Johnson, R-Wis., said in a letter to Wray obtained by Fox News that a whistleblower contacted his committee on September 24, claiming to possess a laptop that Hunter Biden left at his business, and that he had turned it over to the FBI. Johnson noted that staff immediately asked the FBI to confirm certain details in order to validate the claim, but the bureau said they would not confirm or deny any of the information included in their request.
"The FBI has a duty to inform us. If they believe this was maybe Russian disinformation, they should give us a defensive briefing,” Johnson told “Sunday Morning Futures.” “If, for example, they also believe that what information this whistleblower gave us is fraudulent, that would also be a crime, and FBI should tell us that.”
Johnson is chair of the Committee on Homeland Security and Governmental Affairs.
Johnson said his questions about what the FBI knew about Hunter Biden and when they knew it speaks to a “larger issue.”
“Why did they sit on it? Are they covering up just because Hunter Biden might be engaged in things that also maybe should have been investigated and possibly prosecuted? Do we have two systems of justice: one for Democrats and one for Republicans? One for the well-connected versus one for the rest of the Americans?” he asked.
Johnson added that he found the Biden campaign’s response to claims that alleged Hunter Biden’s emails show his father met with a Burisma executive “pretty odd.”
“The Biden campaign, all they've done to refute or deny any of this is to say that the meeting one of these emails revealed that Vice President Biden had with the No. 3 in control of Burisma never showed up on his official calendar,” Johnson said. “There's all kinds of meetings that didn't show up on his official calendar. This wouldn't surprise me if this one didn't.”
"I have a responsibility to validate and verify the contents of any information produced to my committee," Johnson said in his letter. "The committee must know if it receives information that could be fraudulent or not accurate."
Johnson mentioned the possibility that the information could be the result of foreign election interference, in which case a defensive briefing would be appropriate. He also acknowledged that if the whistleblower knowingly provided false information, that could be a crime.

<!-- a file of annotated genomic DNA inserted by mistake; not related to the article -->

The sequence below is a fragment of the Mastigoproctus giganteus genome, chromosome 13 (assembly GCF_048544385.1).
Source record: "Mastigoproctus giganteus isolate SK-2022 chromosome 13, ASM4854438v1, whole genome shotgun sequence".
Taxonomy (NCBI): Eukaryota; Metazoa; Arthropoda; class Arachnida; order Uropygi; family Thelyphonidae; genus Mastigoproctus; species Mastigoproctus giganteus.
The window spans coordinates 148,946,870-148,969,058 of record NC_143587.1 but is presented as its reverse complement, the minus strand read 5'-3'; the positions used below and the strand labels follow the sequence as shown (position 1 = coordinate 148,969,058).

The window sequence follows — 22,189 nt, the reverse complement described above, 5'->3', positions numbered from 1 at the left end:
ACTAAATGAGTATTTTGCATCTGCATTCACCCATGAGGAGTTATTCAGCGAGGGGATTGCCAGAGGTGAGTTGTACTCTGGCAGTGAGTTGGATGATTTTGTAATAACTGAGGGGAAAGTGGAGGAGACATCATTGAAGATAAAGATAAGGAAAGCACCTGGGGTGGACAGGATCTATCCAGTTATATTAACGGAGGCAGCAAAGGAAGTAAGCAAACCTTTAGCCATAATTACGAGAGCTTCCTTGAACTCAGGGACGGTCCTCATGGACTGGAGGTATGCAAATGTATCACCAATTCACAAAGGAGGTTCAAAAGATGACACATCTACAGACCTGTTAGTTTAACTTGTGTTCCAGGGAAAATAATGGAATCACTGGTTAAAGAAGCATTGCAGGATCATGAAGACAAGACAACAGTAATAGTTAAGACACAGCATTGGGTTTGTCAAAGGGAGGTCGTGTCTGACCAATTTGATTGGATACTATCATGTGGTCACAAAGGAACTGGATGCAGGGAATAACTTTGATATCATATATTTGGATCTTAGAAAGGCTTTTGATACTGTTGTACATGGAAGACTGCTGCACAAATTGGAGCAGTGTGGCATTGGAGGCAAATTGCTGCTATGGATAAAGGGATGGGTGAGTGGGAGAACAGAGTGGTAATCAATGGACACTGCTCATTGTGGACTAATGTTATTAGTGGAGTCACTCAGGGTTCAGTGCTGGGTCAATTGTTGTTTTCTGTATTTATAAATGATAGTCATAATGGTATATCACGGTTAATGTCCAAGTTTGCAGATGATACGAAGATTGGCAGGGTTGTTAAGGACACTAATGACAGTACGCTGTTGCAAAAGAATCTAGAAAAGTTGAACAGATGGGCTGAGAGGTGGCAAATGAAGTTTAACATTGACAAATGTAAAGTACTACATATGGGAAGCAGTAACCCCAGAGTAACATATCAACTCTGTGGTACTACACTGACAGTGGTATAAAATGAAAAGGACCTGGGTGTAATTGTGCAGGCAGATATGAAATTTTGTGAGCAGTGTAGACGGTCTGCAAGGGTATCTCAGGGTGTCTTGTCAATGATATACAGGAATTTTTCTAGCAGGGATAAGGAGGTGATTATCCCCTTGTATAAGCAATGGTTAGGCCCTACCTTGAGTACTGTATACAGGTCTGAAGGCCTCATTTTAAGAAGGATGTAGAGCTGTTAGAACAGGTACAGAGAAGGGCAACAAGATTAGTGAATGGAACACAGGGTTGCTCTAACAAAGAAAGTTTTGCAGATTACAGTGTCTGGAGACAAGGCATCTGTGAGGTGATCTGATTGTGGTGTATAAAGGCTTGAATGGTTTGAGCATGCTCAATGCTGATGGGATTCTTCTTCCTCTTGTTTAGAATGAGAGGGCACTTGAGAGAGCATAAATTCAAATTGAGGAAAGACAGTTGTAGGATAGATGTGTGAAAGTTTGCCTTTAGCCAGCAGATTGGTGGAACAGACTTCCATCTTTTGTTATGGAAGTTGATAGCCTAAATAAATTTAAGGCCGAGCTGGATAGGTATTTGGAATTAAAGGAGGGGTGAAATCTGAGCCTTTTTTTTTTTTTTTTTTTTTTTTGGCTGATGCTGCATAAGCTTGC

"For these reasons, the committee must know whether the FBI has assessed the validity of materials the whistleblower has provided, and what, if any, actions the FBI has taken since obtaining this information," Johnson continued.
The letter included a series of questions Johnson would like the FBI to answer regarding the laptop, including whether the FBI does indeed "possess material from Hunter Biden's laptop," and, if so, when and how they acquired it, whether the FBI has determined whether the records on the computer are genuine or were altered at all, whether they determined whether the records were authored by Hunter Biden, or if there is evidence that the computer had been hacked.
Johnson asked the FBI to respond with answers to his questions no later than October 22.
Fox News reached out to the FBI for comment but the bureau did not immediately respond.
Johnson's letter appears to indicate that the laptop in question is the same one referenced in a recent New York Post report about emails said to be Hunter Biden's. Both the Post report and Johnson's letter referred to a laptop that was in the possession of a Delaware computer repair store.
Johnson also noted in his letter that the whistleblower said they turned over the laptop to the FBI in response to a grand jury subpoena, which was also reported by the Post. In his letter, Johnson asked Wray to confirm whether the FBI did indeed issue such a subpoena, and why.